Reduced high density lipoprotein in stroke: relationship with elevated triglyceride and hypertension

Eur J Clin Invest. 1979 Jun;9(3):219-21. doi: 10.1111/j.1365-2362.1979.tb00926.x.


Lipids and lipoproteins were analysed in forty-one survivors of stroke, aged less than 65 years, and the same number of age and sex matched controls without vascular disease. The stroke subjects had no evidence of coronary artery or peripheral vascular disease. High density lipoprotein cholesterol was significantly lower (1.19 +/- 0.06 mmol/l) in the stroke subjects than the controls (1.47 +/- 0.07 mmol/l). Triglyceride was also elevated in the stroke subjects, but this was confined to those who were taking antihypertensive treatment which included beta-blockers and/or thiazides. The low levels of high density lipoprotein in stroke were independent of hypertension or its treatment. Thus low levels of high density lipoprotein appear to be associated with cerebrovascular disease, while elevated triglyceride is a complication of anti-hypertensive therapy.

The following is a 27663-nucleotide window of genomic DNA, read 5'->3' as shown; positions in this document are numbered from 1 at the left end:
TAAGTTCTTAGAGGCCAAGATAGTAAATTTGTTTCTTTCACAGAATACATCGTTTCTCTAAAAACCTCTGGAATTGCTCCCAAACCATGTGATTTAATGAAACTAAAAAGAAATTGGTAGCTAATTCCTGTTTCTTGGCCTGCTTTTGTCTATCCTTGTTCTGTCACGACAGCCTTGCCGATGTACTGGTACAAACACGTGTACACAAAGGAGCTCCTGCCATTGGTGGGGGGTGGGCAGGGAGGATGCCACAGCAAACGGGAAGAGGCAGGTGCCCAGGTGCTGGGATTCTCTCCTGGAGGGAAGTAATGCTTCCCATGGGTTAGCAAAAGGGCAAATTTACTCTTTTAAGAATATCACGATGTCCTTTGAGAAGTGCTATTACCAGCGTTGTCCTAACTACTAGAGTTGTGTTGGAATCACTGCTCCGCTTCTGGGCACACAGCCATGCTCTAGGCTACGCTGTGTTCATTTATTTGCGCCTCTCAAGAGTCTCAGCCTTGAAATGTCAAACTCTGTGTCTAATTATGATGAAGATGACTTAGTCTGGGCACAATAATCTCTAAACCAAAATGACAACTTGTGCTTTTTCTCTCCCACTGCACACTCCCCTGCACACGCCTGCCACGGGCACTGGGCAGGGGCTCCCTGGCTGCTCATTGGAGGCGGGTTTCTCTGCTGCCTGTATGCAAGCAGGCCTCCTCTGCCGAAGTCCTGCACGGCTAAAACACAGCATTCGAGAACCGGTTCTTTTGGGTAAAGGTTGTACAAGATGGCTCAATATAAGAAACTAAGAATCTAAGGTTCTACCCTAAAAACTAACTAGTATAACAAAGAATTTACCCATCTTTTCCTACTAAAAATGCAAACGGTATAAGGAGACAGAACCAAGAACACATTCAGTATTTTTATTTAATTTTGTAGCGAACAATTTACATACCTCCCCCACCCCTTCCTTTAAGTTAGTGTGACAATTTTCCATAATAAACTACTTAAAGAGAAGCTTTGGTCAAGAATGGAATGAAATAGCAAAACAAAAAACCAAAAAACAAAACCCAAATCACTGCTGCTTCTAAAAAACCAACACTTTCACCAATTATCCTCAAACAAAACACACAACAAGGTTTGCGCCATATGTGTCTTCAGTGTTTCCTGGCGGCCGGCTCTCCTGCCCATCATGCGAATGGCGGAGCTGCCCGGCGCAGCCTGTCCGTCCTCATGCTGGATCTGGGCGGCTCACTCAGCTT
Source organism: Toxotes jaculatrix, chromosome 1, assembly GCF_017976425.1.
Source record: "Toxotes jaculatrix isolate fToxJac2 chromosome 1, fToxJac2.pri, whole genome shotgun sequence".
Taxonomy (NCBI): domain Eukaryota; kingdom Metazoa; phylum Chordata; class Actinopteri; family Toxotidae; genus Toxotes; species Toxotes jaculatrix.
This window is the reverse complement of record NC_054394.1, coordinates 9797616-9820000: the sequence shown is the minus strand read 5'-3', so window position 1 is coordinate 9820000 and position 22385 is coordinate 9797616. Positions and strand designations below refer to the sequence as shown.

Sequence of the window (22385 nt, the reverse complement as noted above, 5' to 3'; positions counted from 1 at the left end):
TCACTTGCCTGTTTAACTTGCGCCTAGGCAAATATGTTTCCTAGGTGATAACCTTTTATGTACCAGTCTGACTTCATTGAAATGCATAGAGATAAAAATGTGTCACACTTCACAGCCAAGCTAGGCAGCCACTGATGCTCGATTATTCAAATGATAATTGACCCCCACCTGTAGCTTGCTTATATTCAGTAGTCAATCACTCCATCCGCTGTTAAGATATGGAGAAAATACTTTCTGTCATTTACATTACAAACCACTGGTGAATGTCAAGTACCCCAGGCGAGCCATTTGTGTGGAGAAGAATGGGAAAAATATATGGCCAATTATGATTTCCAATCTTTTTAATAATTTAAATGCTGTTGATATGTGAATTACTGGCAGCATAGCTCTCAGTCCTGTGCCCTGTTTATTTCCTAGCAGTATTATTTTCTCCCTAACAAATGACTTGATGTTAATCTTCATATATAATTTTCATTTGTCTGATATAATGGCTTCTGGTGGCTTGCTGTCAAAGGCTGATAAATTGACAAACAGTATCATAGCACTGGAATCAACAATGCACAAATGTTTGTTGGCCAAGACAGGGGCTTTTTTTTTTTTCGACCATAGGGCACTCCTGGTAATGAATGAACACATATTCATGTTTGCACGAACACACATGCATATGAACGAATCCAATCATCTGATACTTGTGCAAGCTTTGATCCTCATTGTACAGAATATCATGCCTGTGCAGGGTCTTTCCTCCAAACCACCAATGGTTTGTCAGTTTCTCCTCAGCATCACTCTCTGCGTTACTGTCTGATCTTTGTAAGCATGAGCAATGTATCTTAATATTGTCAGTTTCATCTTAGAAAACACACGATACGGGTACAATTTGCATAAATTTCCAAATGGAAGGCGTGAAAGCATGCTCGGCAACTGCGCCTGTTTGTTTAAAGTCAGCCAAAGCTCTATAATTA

MeSH terms

  • Adult
  • Antihypertensive Agents / adverse effects
  • Cerebrovascular Disorders / blood*
  • Cholesterol / blood
  • Female
  • Humans
  • Hypertension / blood*
  • Hypertension / drug therapy
  • Lipoproteins, HDL / blood*
  • Lipoproteins, LDL / blood
  • Lipoproteins, VLDL / blood
  • Male
  • Middle Aged
  • Triglycerides / blood*


  • Antihypertensive Agents
  • Lipoproteins, HDL
  • Lipoproteins, LDL
  • Lipoproteins, VLDL
  • Triglycerides
  • Cholesterol